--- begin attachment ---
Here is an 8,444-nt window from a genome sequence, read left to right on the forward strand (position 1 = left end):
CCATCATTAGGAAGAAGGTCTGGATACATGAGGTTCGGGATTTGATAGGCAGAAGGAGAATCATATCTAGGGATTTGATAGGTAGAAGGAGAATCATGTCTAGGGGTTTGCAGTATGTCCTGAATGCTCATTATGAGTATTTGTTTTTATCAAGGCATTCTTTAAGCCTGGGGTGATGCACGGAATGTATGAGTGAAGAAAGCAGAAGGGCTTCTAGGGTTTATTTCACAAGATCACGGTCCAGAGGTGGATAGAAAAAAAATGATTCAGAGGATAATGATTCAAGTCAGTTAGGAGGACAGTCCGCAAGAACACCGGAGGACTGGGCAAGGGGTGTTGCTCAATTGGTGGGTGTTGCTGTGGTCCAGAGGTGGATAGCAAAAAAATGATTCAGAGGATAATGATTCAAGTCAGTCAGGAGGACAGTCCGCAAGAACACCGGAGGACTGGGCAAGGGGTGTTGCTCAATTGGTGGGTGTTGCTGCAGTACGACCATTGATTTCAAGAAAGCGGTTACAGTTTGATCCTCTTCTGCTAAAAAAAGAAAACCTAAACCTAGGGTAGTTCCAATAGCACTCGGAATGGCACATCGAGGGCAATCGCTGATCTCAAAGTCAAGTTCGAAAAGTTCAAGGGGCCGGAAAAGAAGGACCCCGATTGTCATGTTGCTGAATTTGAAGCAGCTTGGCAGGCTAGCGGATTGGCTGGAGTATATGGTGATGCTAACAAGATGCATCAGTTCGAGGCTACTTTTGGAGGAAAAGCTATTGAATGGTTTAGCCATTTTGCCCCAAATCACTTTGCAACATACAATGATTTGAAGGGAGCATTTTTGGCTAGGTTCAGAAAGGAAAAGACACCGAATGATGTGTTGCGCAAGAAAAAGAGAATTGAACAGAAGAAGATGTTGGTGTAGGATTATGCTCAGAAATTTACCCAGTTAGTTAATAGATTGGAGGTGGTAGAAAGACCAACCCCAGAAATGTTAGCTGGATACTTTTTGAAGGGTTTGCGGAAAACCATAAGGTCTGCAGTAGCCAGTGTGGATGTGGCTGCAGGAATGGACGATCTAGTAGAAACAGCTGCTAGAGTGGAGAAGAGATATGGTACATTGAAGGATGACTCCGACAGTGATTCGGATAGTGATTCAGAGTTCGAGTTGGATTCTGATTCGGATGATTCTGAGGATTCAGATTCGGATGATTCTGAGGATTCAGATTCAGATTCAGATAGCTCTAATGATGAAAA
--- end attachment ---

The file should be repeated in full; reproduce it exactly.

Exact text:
Here is an 8,444-nt window from a genome sequence, read left to right on the forward strand (position 1 = left end):
CCATCATTAGGAAGAAGGTCTGGATACATGAGGTTCGGGATTTGATAGGCAGAAGGAGAATCATATCTAGGGATTTGATAGGTAGAAGGAGAATCATGTCTAGGGGTTTGCAGTATGTCCTGAATGCTCATTATGAGTATTTGTTTTTATCAAGGCATTCTTTAAGCCTGGGGTGATGCACGGAATGTATGAGTGAAGAAAGCAGAAGGGCTTCTAGGGTTTATTTCACAAGATCACGGTCCAGAGGTGGATAGAAAAAAAATGATTCAGAGGATAATGATTCAAGTCAGTTAGGAGGACAGTCCGCAAGAACACCGGAGGACTGGGCAAGGGGTGTTGCTCAATTGGTGGGTGTTGCTGTGGTCCAGAGGTGGATAGCAAAAAAATGATTCAGAGGATAATGATTCAAGTCAGTCAGGAGGACAGTCCGCAAGAACACCGGAGGACTGGGCAAGGGGTGTTGCTCAATTGGTGGGTGTTGCTGCAGTACGACCATTGATTTCAAGAAAGCGGTTACAGTTTGATCCTCTTCTGCTAAAAAAAGAAAACCTAAACCTAGGGTAGTTCCAATAGCACTCGGAATGGCACATCGAGGGCAATCGCTGATCTCAAAGTCAAGTTCGAAAAGTTCAAGGGGCCGGAAAAGAAGGACCCCGATTGTCATGTTGCTGAATTTGAAGCAGCTTGGCAGGCTAGCGGATTGGCTGGAGTATATGGTGATGCTAACAAGATGCATCAGTTCGAGGCTACTTTTGGAGGAAAAGCTATTGAATGGTTTAGCCATTTTGCCCCAAATCACTTTGCAACATACAATGATTTGAAGGGAGCATTTTTGGCTAGGTTCAGAAAGGAAAAGACACCGAATGATGTGTTGCGCAAGAAAAAGAGAATTGAACAGAAGAAGATGTTGGTGTAGGATTATGCTCAGAAATTTACCCAGTTAGTTAATAGATTGGAGGTGGTAGAAAGACCAACCCCAGAAATGTTAGCTGGATACTTTTTGAAGGGTTTGCGGAAAACCATAAGGTCTGCAGTAGCCAGTGTGGATGTGGCTGCAGGAATGGACGATCTAGTAGAAACAGCTGCTAGAGTGGAGAAGAGATATGGTACATTGAAGGATGACTCCGACAGTGATTCGGATAGTGATTCAGAGTTCGAGTTGGATTCTGATTCGGATGATTCTGAGGATTCAGATTCGGATGATTCTGAGGATTCAGATTCAGATTCAGATAGCTCTAATGATGAAAA